Yesterday, my wife and I took our daughter to a city-sponsored health check slash child care consultation (suku-suku so-dan, meaning literally “quick consultation,” from the idiom suku-suku sodatsu, grow quickly or thriving). The event was free of charge for all 10-month babies in the municipal district. I was the only man present, and the event was entirely in Japanese. I guess I had better get used to this for the upcoming year.
The first part consisted of weight and height checking. Still on the low-weight side of things (7.1 kg, or a little more than 15 1/2 lbs), but slightly above average height (72 cm, 28 inches). At any rate, fairly straight-forward health check up to that point. We were directed to a larger waiting room (which was larger than our apartment, actually), where somewhere between fifteen to twenty mother-baby pairs were playing with various fluffy blocks, wooden cars, handmade rattles, and other toys.
After a wait of about half an hour, we were called along with six or seven other mother-baby pairs into an adjoining room. There, we were taught how to play games with our babies.
No, seriously, that’s what the point of the exercise was. How to play games.
First, we were treated to a five-minute lecture on the importance of playing games. Seriously. Trying to occupy a ten-month-old’s attention span during five minutes of nonstop lecture is bad enough without the distraction of seven other ten-month-olds to add to the sense of impending panic. At least twice the girl baby to the left of us crawled at breakneck speed directly at us, sending our daughter into a paroxysm of screams (which, thankfully, quickly abated. Easy come, easy go).
The person in charge of the lecture repeated the phrase “mother and child” no less than half a dozen times during the mini-lecture. “This is the most important time period of the baby’s life in which the mother bonds with her baby,” or similar words. The crucial nature of how playing with the baby would strength the relationship between mother and child was emphasized; no mention whatsoever was made of the father. It was as if the father’s role in raising the baby was simply not considered. No special notice was even made of my physical presence.
The lecture also stressed the importance of language development through the use of “motherese” (not that this term was used, but that’s basically what was discussed). We were given a piece of double-sided paper with lyrics to several baby songs and games, which we then tried out together in unison. One game was chanted to the tune of “Mary Had a Little Lamb,” and essentially translated as “So-and-so’s head…so-and-so’s head…is HIGH!” (at which point you hold the baby high in the air before bringing her down and snuggling). We also practiced playing “peekaboo” (which is called inai-inai-ba, or “not here, not here, BOO!”) by placing a handtowel over the baby’s head and saying “ba!” when the baby pulled the towel off her head.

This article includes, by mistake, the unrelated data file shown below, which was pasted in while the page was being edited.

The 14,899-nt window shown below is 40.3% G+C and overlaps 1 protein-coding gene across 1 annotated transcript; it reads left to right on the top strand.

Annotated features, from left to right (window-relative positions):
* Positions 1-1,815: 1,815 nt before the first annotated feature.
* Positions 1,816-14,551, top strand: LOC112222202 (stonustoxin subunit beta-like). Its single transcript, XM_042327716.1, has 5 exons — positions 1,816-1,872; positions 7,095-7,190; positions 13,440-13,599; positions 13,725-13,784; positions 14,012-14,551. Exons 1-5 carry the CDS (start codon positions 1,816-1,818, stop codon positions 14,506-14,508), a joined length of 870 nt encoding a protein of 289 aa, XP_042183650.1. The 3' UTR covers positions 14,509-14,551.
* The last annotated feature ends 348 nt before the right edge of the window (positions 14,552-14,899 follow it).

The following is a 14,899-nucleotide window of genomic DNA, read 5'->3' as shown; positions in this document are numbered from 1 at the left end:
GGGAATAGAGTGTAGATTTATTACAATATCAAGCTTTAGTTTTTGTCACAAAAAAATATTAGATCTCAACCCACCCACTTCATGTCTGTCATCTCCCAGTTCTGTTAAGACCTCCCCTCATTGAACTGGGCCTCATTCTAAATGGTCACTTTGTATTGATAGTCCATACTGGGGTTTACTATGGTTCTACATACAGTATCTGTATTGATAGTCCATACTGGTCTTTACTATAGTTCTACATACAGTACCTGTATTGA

The game-playing part ended with a short explanation of how to make baby rattles using household materials, such as empty plastic bottles and cut-up straws for noise and/or colors. We already had made several such toys, by partially filling bottles with water or inserting a single paperclip and sealing the bottle cap. We tried small cardboard boxes (an empty popcorn box for example), but our daughter started gnawing on the box corner. We got some good ideas for baby toys from this part of the event.
While we waited for “baby food consultation,” another child care worker tested our daughter’s reflexes and hand coordination by offering her several colored wooden blocks in succession, using a padded barrier to temporarily hide unused blocks from view. I’m not quite sure what the worker expected to see, but she seemed surprised when our daughter not only banged the blocks together enthusiastically, but also happily slapped her hands on the padded barrier, and then proceeded to lunge over the barrier and grab the bowl in which the blocks were resting. She then emptied the bowl’s contents, flung it around for a few seconds while shouting “ah! ah!” and started putting blocks back into it. I take it that meant that she passed the test (whatever it was).
The final part of the event was “baby food consultation.” We found this the most helpful, receiving tips on the kinds of food our baby would get the most nutritional value out of as she reached 12 to 15 months of age. Our daughter still only has six teeth (two on bottom, four on top), but the nutrition consultant didn’t seem worried. She gave us a handout with food preparation steps and advice.
Overall, an interesting experience. Japan has been experiencing a severe “baby shortage” in recent years, and with the breakdown of the extended family structure of traditional Japanese households and increased need for both parents to work full time, it makes a certain degree of sense of municipalities to hold “baby consultation” events. The dedication of the child care workers was impressive, to be sure.
On the other hand, I was disturbed by the absence of fathers, as well as the attitude that fathers were basically not expected to participate in the child-raising process. Placing all the stress on mothers, many of whom worked full time and some of whom had to take time off from their jobs to attend the Tuesday morning event, seems hardly fair. Well-intentioned as such events may be, they appear to address the symptoms but ignore at least one cause of the declining birth rate: men in Japan are not helping.
(We additionally have our own concerns about raising our daughter bilingually, and felt reluctant to play games only in Japanese. But that’s a topic for another post later!)